Here's the rule: I guess Joe and his accountant can't read.The instruction manual provided by the House Committee on Standards of Official Conduct for filling out financial disclosure forms requires that when a property provides rental income, "the gross value of the entire property should be reported even if only part of the property (e.g. the basement of a residence) is used for rental purposes.
4:13 PM CDT, July 29, 2008U.S. Rep. Joe Knollenberg on Tuesday fixed his personal financial disclosure forms to report a higher value of his home in Washington, D.C.
In a letter to the House ethics committee, the Bloomfield Township Republican amended reports between 2003 and 2007 to say the value of his property is between $500,000 and $1 million.
Knollenberg had previously reported the home's value at between $50,000 and $100,000.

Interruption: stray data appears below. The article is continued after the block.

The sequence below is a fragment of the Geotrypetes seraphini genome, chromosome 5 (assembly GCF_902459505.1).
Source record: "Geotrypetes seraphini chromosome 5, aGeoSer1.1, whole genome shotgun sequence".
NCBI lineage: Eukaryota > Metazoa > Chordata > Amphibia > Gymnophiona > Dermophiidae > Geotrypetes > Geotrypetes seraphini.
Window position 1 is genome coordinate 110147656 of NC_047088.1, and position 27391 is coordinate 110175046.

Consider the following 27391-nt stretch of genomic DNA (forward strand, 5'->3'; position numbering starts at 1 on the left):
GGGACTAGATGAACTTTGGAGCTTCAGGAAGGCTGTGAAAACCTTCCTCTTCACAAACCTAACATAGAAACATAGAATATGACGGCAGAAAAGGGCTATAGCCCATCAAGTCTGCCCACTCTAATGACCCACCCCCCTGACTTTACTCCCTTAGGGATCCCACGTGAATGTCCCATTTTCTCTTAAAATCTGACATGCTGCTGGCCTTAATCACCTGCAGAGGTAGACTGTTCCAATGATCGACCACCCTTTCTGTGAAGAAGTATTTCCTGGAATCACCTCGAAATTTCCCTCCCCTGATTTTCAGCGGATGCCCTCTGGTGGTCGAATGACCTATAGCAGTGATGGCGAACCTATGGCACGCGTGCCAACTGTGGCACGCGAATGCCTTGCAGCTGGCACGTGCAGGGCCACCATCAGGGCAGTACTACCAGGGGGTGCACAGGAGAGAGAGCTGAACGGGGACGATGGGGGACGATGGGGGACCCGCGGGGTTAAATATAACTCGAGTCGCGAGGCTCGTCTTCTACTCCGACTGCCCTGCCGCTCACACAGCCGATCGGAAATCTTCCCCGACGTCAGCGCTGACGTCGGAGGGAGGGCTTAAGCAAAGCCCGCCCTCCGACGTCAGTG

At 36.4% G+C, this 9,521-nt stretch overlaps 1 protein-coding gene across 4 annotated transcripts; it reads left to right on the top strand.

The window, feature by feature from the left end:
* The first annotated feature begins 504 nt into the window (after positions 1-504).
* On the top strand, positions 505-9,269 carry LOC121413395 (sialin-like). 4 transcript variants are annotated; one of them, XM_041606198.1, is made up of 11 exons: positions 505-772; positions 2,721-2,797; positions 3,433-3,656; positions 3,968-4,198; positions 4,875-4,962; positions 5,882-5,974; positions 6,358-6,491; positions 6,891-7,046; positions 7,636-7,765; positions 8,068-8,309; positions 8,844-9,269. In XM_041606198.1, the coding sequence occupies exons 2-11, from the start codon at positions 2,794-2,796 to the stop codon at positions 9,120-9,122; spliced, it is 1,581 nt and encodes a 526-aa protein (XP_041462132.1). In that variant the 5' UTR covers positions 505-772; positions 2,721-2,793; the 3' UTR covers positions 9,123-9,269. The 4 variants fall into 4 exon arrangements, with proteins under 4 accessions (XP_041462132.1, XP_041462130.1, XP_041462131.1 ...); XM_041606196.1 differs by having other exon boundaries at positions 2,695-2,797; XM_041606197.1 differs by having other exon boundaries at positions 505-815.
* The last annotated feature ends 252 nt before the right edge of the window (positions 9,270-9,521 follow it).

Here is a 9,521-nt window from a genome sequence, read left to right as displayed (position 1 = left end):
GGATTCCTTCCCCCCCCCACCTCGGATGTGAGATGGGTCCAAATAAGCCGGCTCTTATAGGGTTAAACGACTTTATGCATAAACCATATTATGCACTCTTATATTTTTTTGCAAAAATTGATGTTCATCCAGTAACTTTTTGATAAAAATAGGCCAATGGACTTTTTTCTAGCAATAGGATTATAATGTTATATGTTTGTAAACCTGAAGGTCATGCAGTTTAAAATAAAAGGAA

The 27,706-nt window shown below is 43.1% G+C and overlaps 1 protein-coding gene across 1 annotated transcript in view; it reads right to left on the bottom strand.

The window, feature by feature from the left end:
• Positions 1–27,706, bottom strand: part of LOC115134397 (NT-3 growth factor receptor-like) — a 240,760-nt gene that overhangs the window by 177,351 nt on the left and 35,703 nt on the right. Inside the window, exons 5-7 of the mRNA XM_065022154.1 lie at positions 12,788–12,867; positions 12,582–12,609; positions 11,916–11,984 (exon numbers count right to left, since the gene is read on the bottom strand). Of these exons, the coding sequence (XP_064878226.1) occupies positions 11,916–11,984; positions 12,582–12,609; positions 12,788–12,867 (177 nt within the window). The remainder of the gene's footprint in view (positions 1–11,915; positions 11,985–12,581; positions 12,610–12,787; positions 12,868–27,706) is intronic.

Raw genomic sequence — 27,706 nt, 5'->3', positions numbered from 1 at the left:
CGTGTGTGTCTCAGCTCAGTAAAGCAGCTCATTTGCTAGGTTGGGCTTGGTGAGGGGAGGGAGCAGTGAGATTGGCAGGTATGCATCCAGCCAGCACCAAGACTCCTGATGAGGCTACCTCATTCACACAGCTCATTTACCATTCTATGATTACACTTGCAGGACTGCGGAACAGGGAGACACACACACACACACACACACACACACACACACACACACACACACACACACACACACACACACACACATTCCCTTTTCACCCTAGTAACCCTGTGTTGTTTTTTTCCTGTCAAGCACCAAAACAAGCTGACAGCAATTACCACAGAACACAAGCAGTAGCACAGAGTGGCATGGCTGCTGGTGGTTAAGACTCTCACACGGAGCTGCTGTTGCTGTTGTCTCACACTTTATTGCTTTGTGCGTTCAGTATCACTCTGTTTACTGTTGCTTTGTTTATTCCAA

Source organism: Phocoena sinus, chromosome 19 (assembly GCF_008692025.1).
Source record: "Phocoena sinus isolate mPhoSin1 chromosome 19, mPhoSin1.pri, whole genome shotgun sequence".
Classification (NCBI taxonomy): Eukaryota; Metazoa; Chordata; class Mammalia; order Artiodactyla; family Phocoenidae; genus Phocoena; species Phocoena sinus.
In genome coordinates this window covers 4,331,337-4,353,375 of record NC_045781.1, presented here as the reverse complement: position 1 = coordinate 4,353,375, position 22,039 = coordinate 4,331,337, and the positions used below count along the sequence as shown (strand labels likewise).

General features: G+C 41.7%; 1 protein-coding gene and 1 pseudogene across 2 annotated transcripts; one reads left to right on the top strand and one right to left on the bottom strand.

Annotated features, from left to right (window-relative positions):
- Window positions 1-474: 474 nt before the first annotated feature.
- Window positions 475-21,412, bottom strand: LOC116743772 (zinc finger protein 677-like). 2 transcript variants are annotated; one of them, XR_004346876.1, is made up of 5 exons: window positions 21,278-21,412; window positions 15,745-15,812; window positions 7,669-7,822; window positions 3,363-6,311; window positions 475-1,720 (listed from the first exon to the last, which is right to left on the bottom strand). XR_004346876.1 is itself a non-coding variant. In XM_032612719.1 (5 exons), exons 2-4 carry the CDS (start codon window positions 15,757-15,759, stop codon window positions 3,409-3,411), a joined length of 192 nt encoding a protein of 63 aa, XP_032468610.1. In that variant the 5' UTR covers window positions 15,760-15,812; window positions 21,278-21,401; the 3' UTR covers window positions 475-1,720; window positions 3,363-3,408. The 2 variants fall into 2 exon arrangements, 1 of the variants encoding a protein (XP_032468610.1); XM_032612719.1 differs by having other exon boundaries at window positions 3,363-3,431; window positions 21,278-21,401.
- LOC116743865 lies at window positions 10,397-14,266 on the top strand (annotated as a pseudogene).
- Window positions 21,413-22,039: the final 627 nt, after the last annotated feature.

Spokesman Nate Bailey called the error a "typo" by an accountant who mistakenly reported the value of a basement apartment that Knollenberg rented out -- not the value of the entire house.
Bailey said Knollenberg fixed his financial forms immediately after being alerted by the Roll Call newspaper. Roll Call ran a story Tuesday saying Knollenberg underreported the value of his Washington house.
Lawmakers don't have to include their personal homes in financial disclosure reports unless the properties generate rental income.
Knollenberg supports efforts in Congress to require legislators to report all the mortgages they hold, Bailey said.